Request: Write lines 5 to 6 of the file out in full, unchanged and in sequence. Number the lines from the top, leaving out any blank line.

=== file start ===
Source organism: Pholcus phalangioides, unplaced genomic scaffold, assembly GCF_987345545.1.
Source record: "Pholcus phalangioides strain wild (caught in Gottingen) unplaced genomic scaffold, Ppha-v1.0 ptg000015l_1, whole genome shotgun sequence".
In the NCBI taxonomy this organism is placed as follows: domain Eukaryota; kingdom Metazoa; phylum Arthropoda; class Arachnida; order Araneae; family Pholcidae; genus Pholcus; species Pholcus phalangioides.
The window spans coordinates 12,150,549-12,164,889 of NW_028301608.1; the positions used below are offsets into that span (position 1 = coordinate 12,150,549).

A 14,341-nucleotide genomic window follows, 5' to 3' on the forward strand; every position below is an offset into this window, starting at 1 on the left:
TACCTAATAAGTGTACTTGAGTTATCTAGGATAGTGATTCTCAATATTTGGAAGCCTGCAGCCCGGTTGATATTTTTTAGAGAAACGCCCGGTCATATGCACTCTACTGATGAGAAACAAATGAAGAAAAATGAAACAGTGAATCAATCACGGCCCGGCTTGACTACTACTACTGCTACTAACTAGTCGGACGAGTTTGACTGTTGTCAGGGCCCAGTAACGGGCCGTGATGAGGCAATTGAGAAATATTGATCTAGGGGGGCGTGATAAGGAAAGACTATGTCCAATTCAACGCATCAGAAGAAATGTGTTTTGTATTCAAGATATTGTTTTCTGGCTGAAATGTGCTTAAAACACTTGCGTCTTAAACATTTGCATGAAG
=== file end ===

A 14,341-nucleotide genomic window follows, 5' to 3' on the forward strand; every position below is an offset into this window, starting at 1 on the left:
TACCTAATAAGTGTACTTGAGTTATCTAGGATAGTGATTCTCAATATTTGGAAGCCTGCAGCCCGGTTGATATTTTTTAGAGAAACGCCCGGTCATATGCACTCTACTGATGAGAAACAAATGAAGAAAAATGAAACAGTGAATCAATCACGGCCCGGCTTGACTACTACTACTGCTACTAACTAGTCGGACGAGTTTGACTGTTGTCAGGGCCCAGTAACGGGCCGTGATGAGGCAATTGAGAAATATTGATCTAGGGGGGCGTGATAAGGAAAGACTATGTCCAATTCAACGCATCAGAAGAAATGTGTTTTGTATTCAAGATATTGTTTTCTGGCTGAAATGTGCTTAAAACACTTGCGTCTTAAACATTTGCATGAAG